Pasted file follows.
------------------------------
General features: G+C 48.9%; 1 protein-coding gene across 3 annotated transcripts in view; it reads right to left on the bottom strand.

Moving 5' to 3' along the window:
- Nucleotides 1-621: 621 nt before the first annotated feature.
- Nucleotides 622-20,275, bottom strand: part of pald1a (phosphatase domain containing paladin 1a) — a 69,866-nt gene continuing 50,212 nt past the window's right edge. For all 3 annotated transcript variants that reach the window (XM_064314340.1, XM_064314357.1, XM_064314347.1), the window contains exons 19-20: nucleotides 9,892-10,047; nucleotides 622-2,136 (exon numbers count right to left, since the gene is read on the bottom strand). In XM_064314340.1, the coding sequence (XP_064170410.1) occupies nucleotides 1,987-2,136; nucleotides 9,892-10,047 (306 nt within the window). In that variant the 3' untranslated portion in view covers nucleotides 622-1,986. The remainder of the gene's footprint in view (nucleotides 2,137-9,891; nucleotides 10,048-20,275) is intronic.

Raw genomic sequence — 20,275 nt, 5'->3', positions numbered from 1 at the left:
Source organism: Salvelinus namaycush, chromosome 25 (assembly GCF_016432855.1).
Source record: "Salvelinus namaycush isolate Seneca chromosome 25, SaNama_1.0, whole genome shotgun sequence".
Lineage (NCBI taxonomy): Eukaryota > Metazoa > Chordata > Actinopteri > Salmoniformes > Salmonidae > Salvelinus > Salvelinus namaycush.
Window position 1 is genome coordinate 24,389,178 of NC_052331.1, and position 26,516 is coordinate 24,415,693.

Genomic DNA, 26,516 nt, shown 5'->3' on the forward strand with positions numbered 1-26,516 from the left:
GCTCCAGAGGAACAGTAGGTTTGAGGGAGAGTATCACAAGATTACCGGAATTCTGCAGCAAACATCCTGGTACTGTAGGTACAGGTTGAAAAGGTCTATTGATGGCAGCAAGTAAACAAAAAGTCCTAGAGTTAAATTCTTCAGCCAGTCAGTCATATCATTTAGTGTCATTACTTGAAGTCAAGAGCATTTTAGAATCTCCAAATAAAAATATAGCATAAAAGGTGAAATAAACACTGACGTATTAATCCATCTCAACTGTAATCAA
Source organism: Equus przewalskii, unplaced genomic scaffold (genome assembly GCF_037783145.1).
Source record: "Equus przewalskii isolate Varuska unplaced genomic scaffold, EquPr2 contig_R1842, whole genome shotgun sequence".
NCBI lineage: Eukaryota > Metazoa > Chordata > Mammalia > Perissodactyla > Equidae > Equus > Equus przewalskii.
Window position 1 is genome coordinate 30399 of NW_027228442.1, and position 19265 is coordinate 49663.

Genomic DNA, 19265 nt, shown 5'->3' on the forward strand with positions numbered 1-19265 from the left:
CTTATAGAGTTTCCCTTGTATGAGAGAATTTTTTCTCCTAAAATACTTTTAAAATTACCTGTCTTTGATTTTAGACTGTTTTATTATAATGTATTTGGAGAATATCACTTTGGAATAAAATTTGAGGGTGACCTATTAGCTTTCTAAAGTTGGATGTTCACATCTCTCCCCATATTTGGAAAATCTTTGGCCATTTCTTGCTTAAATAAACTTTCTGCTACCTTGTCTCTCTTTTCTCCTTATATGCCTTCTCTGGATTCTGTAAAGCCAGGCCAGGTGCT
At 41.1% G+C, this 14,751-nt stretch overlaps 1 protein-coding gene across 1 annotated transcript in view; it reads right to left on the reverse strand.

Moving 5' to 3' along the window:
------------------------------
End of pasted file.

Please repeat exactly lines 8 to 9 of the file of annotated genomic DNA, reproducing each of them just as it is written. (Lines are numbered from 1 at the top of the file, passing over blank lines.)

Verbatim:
Lineage (NCBI taxonomy): Eukaryota > Metazoa > Chordata > Actinopteri > Salmoniformes > Salmonidae > Salvelinus > Salvelinus namaycush.
Window position 1 is genome coordinate 24,389,178 of NC_052331.1, and position 26,516 is coordinate 24,415,693.